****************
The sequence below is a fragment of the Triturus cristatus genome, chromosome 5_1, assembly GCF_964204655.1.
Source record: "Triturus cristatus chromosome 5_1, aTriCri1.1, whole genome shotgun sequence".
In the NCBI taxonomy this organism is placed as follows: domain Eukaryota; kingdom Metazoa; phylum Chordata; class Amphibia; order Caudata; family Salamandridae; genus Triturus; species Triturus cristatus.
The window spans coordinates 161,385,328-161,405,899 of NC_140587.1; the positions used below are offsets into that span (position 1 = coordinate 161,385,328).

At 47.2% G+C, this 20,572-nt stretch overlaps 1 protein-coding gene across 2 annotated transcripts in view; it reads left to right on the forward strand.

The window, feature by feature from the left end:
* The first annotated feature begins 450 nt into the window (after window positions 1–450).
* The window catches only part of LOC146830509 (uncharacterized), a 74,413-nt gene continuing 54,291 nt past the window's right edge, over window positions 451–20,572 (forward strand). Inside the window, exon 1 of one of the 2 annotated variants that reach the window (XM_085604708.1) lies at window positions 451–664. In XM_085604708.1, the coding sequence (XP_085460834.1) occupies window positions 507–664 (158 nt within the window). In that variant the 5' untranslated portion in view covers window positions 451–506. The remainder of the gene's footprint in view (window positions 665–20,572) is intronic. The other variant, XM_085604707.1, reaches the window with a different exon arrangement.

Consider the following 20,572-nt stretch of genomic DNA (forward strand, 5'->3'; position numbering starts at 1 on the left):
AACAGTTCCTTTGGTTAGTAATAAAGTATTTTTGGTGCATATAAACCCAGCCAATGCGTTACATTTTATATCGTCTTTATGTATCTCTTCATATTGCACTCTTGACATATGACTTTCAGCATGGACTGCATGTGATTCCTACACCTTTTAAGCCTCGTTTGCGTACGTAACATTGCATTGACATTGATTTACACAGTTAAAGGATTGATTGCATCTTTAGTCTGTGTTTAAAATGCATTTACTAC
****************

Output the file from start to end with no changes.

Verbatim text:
The sequence below is a fragment of the Triturus cristatus genome, chromosome 5_1, assembly GCF_964204655.1.
Source record: "Triturus cristatus chromosome 5_1, aTriCri1.1, whole genome shotgun sequence".
In the NCBI taxonomy this organism is placed as follows: domain Eukaryota; kingdom Metazoa; phylum Chordata; class Amphibia; order Caudata; family Salamandridae; genus Triturus; species Triturus cristatus.
The window spans coordinates 161,385,328-161,405,899 of NC_140587.1; the positions used below are offsets into that span (position 1 = coordinate 161,385,328).

At 47.2% G+C, this 20,572-nt stretch overlaps 1 protein-coding gene across 2 annotated transcripts in view; it reads left to right on the forward strand.

The window, feature by feature from the left end:
* The first annotated feature begins 450 nt into the window (after window positions 1–450).
* The window catches only part of LOC146830509 (uncharacterized), a 74,413-nt gene continuing 54,291 nt past the window's right edge, over window positions 451–20,572 (forward strand). Inside the window, exon 1 of one of the 2 annotated variants that reach the window (XM_085604708.1) lies at window positions 451–664. In XM_085604708.1, the coding sequence (XP_085460834.1) occupies window positions 507–664 (158 nt within the window). In that variant the 5' untranslated portion in view covers window positions 451–506. The remainder of the gene's footprint in view (window positions 665–20,572) is intronic. The other variant, XM_085604707.1, reaches the window with a different exon arrangement.

Consider the following 20,572-nt stretch of genomic DNA (forward strand, 5'->3'; position numbering starts at 1 on the left):
AACAGTTCCTTTGGTTAGTAATAAAGTATTTTTGGTGCATATAAACCCAGCCAATGCGTTACATTTTATATCGTCTTTATGTATCTCTTCATATTGCACTCTTGACATATGACTTTCAGCATGGACTGCATGTGATTCCTACACCTTTTAAGCCTCGTTTGCGTACGTAACATTGCATTGACATTGATTTACACAGTTAAAGGATTGATTGCATCTTTAGTCTGTGTTTAAAATGCATTTACTAC